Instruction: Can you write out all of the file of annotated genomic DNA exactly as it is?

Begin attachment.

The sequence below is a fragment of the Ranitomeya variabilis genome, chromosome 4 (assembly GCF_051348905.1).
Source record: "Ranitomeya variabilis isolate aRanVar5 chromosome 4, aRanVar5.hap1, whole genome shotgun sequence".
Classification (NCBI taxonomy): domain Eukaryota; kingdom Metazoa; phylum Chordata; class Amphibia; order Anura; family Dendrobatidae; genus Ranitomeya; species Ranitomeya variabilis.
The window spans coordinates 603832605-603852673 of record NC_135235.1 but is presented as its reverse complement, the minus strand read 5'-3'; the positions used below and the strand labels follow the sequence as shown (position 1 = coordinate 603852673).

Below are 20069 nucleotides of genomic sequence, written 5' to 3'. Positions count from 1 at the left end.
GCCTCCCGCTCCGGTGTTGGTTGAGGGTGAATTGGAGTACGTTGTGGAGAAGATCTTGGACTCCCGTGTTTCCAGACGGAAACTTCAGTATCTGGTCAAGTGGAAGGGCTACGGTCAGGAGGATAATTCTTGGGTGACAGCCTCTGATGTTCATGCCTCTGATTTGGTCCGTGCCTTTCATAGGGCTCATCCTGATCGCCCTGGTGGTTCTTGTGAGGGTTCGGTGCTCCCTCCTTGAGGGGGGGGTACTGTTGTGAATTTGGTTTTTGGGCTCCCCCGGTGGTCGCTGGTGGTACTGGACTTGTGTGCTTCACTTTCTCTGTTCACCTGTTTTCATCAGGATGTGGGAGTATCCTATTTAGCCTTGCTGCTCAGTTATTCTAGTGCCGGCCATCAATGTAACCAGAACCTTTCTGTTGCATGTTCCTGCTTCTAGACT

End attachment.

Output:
The sequence below is a fragment of the Ranitomeya variabilis genome, chromosome 4 (assembly GCF_051348905.1).
Source record: "Ranitomeya variabilis isolate aRanVar5 chromosome 4, aRanVar5.hap1, whole genome shotgun sequence".
Classification (NCBI taxonomy): domain Eukaryota; kingdom Metazoa; phylum Chordata; class Amphibia; order Anura; family Dendrobatidae; genus Ranitomeya; species Ranitomeya variabilis.
The window spans coordinates 603832605-603852673 of record NC_135235.1 but is presented as its reverse complement, the minus strand read 5'-3'; the positions used below and the strand labels follow the sequence as shown (position 1 = coordinate 603852673).

Below are 20069 nucleotides of genomic sequence, written 5' to 3'. Positions count from 1 at the left end.
GCCTCCCGCTCCGGTGTTGGTTGAGGGTGAATTGGAGTACGTTGTGGAGAAGATCTTGGACTCCCGTGTTTCCAGACGGAAACTTCAGTATCTGGTCAAGTGGAAGGGCTACGGTCAGGAGGATAATTCTTGGGTGACAGCCTCTGATGTTCATGCCTCTGATTTGGTCCGTGCCTTTCATAGGGCTCATCCTGATCGCCCTGGTGGTTCTTGTGAGGGTTCGGTGCTCCCTCCTTGAGGGGGGGGTACTGTTGTGAATTTGGTTTTTGGGCTCCCCCGGTGGTCGCTGGTGGTACTGGACTTGTGTGCTTCACTTTCTCTGTTCACCTGTTTTCATCAGGATGTGGGAGTATCCTATTTAGCCTTGCTGCTCAGTTATTCTAGTGCCGGCCATCAATGTAACCAGAACCTTTCTGTTGCATGTTCCTGCTTCTAGACT